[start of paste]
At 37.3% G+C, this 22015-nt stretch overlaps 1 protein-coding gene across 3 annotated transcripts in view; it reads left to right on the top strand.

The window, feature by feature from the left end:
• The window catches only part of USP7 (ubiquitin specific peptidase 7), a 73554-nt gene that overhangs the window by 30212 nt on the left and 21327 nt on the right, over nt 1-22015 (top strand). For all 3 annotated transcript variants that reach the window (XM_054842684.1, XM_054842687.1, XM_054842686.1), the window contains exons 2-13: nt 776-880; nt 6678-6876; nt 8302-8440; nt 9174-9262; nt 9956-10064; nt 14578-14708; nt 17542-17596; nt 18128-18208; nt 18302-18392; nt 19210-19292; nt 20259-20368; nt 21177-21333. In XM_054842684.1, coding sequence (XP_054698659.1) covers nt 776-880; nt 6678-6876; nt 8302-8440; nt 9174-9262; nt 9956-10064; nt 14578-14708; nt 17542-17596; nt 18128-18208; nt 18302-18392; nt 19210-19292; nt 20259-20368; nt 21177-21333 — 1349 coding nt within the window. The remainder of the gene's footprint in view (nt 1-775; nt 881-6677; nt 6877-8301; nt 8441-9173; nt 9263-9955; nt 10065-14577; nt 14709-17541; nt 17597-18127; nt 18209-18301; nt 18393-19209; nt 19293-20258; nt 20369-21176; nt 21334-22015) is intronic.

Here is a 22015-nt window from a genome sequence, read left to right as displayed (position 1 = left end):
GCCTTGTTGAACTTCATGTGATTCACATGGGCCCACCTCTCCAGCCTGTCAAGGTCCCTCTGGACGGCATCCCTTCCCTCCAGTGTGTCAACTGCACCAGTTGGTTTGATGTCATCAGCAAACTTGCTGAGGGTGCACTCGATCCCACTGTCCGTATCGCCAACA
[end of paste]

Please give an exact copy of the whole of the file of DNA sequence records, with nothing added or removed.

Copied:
At 37.3% G+C, this 22015-nt stretch overlaps 1 protein-coding gene across 3 annotated transcripts in view; it reads left to right on the top strand.

The window, feature by feature from the left end:
• The window catches only part of USP7 (ubiquitin specific peptidase 7), a 73554-nt gene that overhangs the window by 30212 nt on the left and 21327 nt on the right, over nt 1-22015 (top strand). For all 3 annotated transcript variants that reach the window (XM_054842684.1, XM_054842687.1, XM_054842686.1), the window contains exons 2-13: nt 776-880; nt 6678-6876; nt 8302-8440; nt 9174-9262; nt 9956-10064; nt 14578-14708; nt 17542-17596; nt 18128-18208; nt 18302-18392; nt 19210-19292; nt 20259-20368; nt 21177-21333. In XM_054842684.1, coding sequence (XP_054698659.1) covers nt 776-880; nt 6678-6876; nt 8302-8440; nt 9174-9262; nt 9956-10064; nt 14578-14708; nt 17542-17596; nt 18128-18208; nt 18302-18392; nt 19210-19292; nt 20259-20368; nt 21177-21333 — 1349 coding nt within the window. The remainder of the gene's footprint in view (nt 1-775; nt 881-6677; nt 6877-8301; nt 8441-9173; nt 9263-9955; nt 10065-14577; nt 14709-17541; nt 17597-18127; nt 18209-18301; nt 18393-19209; nt 19293-20258; nt 20369-21176; nt 21334-22015) is intronic.

Here is a 22015-nt window from a genome sequence, read left to right as displayed (position 1 = left end):
GCCTTGTTGAACTTCATGTGATTCACATGGGCCCACCTCTCCAGCCTGTCAAGGTCCCTCTGGACGGCATCCCTTCCCTCCAGTGTGTCAACTGCACCAGTTGGTTTGATGTCATCAGCAAACTTGCTGAGGGTGCACTCGATCCCACTGTCCGTATCGCCAACA